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Advertisement Funding comes for Hoover 2.0
by Gregory R. Norfleet · News · March 29, 2013


The Hoover Complex got $511,000 from a national park fund, but only plans to use part of it to add about 27 signs to the site, create a mobile app and remodel the Visitor Center.


Herbert Hoover National Historic Site Superintendent Pete Swisher said getting any of the money is a bit iffy right now with the $85 billion in cuts coming down from Washington, but the Hoover staff is upbeat about its chances.

“It’s kind of cool,” Swisher said about being able to add more signs to the park. “But we need to keep a balance. We don’t want to change the character of the park.”

The park initially submitted a plan for 40 “wayside” signs prior to Swisher’s appointment as superintendent; he cut it back to 27 because he feared the park looking more like a “classroom.”

The money comes from a special fund that takes in 20 percent of admission fees collected at national parks across the United States. Parks that charge admission keep 80 percent for themselves; parks that do not can tap into the fund. Hoover Park stopped collecting admission about three years ago.

Swisher said the Visitor Center remodel will include a tactile map for the visually impaired. The main desk will be replaced and the entrance will be designed so that exhibits “bleed out” into the lobby, drawing visitors to the exhibit hall.

“It will be like an extreme makeover of the Visitor Center,” he said.

The mobile application program will be designed to work with mobile phones and tablets and will use global positioning satellite data to show visitors what is nearby. Swisher said this option seemed more viable than having phones scan QR codes, since that technology already seems on the way out.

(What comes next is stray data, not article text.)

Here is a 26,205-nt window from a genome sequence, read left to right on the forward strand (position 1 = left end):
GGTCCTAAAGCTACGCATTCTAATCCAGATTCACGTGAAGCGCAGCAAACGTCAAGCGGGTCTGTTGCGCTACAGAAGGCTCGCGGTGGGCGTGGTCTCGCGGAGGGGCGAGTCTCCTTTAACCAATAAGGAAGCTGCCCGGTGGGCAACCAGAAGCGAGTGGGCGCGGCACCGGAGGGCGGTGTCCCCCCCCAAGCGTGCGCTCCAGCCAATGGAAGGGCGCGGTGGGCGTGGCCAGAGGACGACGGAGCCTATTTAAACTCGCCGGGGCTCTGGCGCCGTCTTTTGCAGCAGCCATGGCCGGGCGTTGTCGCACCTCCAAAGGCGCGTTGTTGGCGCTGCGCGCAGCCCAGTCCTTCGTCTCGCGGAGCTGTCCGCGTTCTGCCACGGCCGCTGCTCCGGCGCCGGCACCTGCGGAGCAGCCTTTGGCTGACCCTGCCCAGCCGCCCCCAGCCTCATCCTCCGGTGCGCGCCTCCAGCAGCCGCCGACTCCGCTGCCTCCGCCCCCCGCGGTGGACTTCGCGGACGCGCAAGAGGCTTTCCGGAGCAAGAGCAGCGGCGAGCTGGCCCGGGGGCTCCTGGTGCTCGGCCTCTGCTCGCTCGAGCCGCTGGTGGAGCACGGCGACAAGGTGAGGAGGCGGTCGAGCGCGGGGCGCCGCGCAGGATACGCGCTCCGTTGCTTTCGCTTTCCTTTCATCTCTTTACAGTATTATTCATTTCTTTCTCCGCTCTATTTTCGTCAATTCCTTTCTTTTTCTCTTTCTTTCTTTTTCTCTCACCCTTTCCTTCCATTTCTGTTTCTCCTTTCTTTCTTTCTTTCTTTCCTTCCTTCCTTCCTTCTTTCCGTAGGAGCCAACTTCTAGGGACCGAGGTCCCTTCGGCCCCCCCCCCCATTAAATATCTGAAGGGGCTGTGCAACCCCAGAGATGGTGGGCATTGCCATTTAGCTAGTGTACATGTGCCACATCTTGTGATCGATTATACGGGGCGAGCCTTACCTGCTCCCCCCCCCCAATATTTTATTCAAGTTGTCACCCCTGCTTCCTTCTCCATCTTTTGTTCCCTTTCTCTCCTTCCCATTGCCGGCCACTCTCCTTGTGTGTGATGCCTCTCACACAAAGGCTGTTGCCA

The app could be ready by June, he said, as the staff met with contractors last week.

He said Web site hits show 75 percent of visitors use mobile devices to find out about the Hoover Complex.

“This is our first dabble into apps,” Swisher said. “We want it to be easy to use without too many layers. And if it works out, we’ll do more.”

He foresees using apps for the Junior Ranger program, detailing the prairie and mapping out the buildings in downtown West Branch that are on the National Register of Historic Places, though the downtown app would need cooperation by the city.

“Hoover was allowed to leave the park,” Swisher said, saying Hoover Park can show visitors more than its own acreage. However, the National Park Service restricts the use of funding outside the park, so the park can show the city what it envisions, but the city would then have to take it from there.

The signs that would spread throughout the park vary in size from 6-by-12 inches to 2-by-3 feet to large billboards, like the ones inside shelter houses.

Swisher said the signs are meant to address the “So what?” question, explaining why people in modern times ought to care about Hoover’s history.

“You can spout data, but why should they care?” he said.

He said he does not know exactly how much of the $511,000 will be used.

“I’m sensitive to spending it just because it’s there,” he said. “If at the end of the day we only spend $200,000, then we have the ability to redistribute it to other parks. We should not spend it just because it’s there.”

Swisher said the park makeover is attractive to Washington because it comes as the NPS prepares for its 100th anniversary in 2016.

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